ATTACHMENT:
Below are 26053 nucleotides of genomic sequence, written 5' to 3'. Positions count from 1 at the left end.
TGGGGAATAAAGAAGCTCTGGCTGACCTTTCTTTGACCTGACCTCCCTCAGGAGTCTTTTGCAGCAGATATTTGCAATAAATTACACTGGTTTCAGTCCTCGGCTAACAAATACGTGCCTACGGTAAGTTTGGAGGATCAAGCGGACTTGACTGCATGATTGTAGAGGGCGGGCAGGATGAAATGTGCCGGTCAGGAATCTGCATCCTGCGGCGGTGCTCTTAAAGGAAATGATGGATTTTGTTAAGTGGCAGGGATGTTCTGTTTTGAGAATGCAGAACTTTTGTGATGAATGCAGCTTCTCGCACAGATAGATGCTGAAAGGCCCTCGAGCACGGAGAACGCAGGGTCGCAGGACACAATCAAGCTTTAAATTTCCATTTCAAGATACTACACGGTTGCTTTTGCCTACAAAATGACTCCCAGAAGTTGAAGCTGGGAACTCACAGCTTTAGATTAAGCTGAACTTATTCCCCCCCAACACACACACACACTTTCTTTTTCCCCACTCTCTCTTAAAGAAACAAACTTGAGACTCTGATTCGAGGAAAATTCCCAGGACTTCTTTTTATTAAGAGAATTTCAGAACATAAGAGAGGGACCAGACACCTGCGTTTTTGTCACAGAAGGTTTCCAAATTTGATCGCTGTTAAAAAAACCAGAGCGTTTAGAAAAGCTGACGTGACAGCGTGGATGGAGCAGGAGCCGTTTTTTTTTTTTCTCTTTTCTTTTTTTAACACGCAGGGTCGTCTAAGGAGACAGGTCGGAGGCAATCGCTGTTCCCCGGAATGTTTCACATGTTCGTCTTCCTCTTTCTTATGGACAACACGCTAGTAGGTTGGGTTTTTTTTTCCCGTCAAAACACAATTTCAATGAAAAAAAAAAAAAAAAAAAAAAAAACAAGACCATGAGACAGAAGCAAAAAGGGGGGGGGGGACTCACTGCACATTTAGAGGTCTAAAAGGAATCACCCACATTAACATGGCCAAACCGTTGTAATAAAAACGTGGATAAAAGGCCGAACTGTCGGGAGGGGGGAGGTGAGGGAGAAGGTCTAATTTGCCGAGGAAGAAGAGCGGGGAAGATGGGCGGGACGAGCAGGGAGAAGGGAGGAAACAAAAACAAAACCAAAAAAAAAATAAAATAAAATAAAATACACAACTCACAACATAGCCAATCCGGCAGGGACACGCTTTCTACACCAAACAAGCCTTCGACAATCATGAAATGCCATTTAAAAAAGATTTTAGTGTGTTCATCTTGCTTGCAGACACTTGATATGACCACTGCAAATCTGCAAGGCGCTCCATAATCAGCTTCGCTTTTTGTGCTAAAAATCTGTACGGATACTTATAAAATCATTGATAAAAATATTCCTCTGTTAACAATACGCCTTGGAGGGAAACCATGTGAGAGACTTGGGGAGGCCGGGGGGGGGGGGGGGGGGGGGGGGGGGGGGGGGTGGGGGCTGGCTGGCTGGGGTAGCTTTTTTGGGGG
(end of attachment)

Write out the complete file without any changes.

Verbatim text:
Below are 26053 nucleotides of genomic sequence, written 5' to 3'. Positions count from 1 at the left end.
TGGGGAATAAAGAAGCTCTGGCTGACCTTTCTTTGACCTGACCTCCCTCAGGAGTCTTTTGCAGCAGATATTTGCAATAAATTACACTGGTTTCAGTCCTCGGCTAACAAATACGTGCCTACGGTAAGTTTGGAGGATCAAGCGGACTTGACTGCATGATTGTAGAGGGCGGGCAGGATGAAATGTGCCGGTCAGGAATCTGCATCCTGCGGCGGTGCTCTTAAAGGAAATGATGGATTTTGTTAAGTGGCAGGGATGTTCTGTTTTGAGAATGCAGAACTTTTGTGATGAATGCAGCTTCTCGCACAGATAGATGCTGAAAGGCCCTCGAGCACGGAGAACGCAGGGTCGCAGGACACAATCAAGCTTTAAATTTCCATTTCAAGATACTACACGGTTGCTTTTGCCTACAAAATGACTCCCAGAAGTTGAAGCTGGGAACTCACAGCTTTAGATTAAGCTGAACTTATTCCCCCCCAACACACACACACACTTTCTTTTTCCCCACTCTCTCTTAAAGAAACAAACTTGAGACTCTGATTCGAGGAAAATTCCCAGGACTTCTTTTTATTAAGAGAATTTCAGAACATAAGAGAGGGACCAGACACCTGCGTTTTTGTCACAGAAGGTTTCCAAATTTGATCGCTGTTAAAAAAACCAGAGCGTTTAGAAAAGCTGACGTGACAGCGTGGATGGAGCAGGAGCCGTTTTTTTTTTTTCTCTTTTCTTTTTTTAACACGCAGGGTCGTCTAAGGAGACAGGTCGGAGGCAATCGCTGTTCCCCGGAATGTTTCACATGTTCGTCTTCCTCTTTCTTATGGACAACACGCTAGTAGGTTGGGTTTTTTTTTCCCGTCAAAACACAATTTCAATGAAAAAAAAAAAAAAAAAAAAAAAAACAAGACCATGAGACAGAAGCAAAAAGGGGGGGGGGGACTCACTGCACATTTAGAGGTCTAAAAGGAATCACCCACATTAACATGGCCAAACCGTTGTAATAAAAACGTGGATAAAAGGCCGAACTGTCGGGAGGGGGGAGGTGAGGGAGAAGGTCTAATTTGCCGAGGAAGAAGAGCGGGGAAGATGGGCGGGACGAGCAGGGAGAAGGGAGGAAACAAAAACAAAACCAAAAAAAAAATAAAATAAAATAAAATACACAACTCACAACATAGCCAATCCGGCAGGGACACGCTTTCTACACCAAACAAGCCTTCGACAATCATGAAATGCCATTTAAAAAAGATTTTAGTGTGTTCATCTTGCTTGCAGACACTTGATATGACCACTGCAAATCTGCAAGGCGCTCCATAATCAGCTTCGCTTTTTGTGCTAAAAATCTGTACGGATACTTATAAAATCATTGATAAAAATATTCCTCTGTTAACAATACGCCTTGGAGGGAAACCATGTGAGAGACTTGGGGAGGCCGGGGGGGGGGGGGGGGGGGGGGGGGGGGGGGGGTGGGGGCTGGCTGGCTGGGGTAGCTTTTTTGGGGG